a. Ships, Personae (already described) : Can generally only be put
into play at your Home World or Industrial Planets controlled by
you, unless they state otherwise.
b. Modifactions : These cards always specifiy a target (a planet,
personae, a ship, a player, or the galaxy). They are generally
permananent, and are known as 'buffs' by game vets. They can be
removed by other card effects.
c. Zaps : Single-turn effects. Sometimes zaps will also provide
permanent buffs that cannot be removed.
4. The game board (maps)
Each game of Star Chamber takes place on a game board, known as a
map. There are a large number of maps, with more being designed all the
time. Occasionally the developpers will hold a map design contest and
allow players to design new maps.
So how do maps work? What are their important features, and how
does map design influence strategy? These questions will be answered
below. I will be using the map " XXXXXX " for my explanations.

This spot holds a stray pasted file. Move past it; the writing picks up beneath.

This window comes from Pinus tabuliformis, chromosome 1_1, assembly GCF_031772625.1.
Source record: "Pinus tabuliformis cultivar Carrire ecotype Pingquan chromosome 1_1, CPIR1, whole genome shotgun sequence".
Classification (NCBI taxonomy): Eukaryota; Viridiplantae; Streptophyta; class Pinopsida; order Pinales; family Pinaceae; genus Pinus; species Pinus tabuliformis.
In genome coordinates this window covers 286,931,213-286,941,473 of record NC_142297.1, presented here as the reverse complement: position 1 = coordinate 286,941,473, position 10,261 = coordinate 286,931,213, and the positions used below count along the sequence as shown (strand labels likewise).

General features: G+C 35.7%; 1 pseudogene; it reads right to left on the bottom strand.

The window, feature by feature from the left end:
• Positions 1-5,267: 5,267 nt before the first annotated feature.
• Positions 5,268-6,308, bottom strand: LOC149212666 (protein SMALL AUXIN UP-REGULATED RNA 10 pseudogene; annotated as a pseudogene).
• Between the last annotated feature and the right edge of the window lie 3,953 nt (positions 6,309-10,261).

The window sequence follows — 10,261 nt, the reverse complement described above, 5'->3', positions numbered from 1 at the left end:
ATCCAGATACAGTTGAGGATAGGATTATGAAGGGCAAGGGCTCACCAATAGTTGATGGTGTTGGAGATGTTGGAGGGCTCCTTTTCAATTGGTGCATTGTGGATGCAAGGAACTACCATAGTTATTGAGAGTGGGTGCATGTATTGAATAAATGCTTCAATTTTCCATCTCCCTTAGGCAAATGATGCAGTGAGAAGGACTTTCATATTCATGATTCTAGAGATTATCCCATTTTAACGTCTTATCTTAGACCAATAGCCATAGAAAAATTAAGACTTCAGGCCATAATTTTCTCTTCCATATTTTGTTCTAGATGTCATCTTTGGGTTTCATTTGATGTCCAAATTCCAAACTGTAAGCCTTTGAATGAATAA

Each map consists of the Home Worlds of both players, the Star Chamber,
and the minor systems. Lines between systems, known as 'hyperspace
lanes' indicate that ships can travel between them. Occasionally
planets will have line with arrows point one way or the other, these
are one-way lanes. Each lane line will have a number of prominant
square dots on it, this indicates the number of 'jumps' (-1) required
to travel all the way across. For example, a lane with 2 dots on it is
a three-jump lane. It would take a scout (speed 3) one turn to travel
accross it, but it would take a cruiser (speed 2) two turns to make the
same trip. You can group ships together for added defence and power,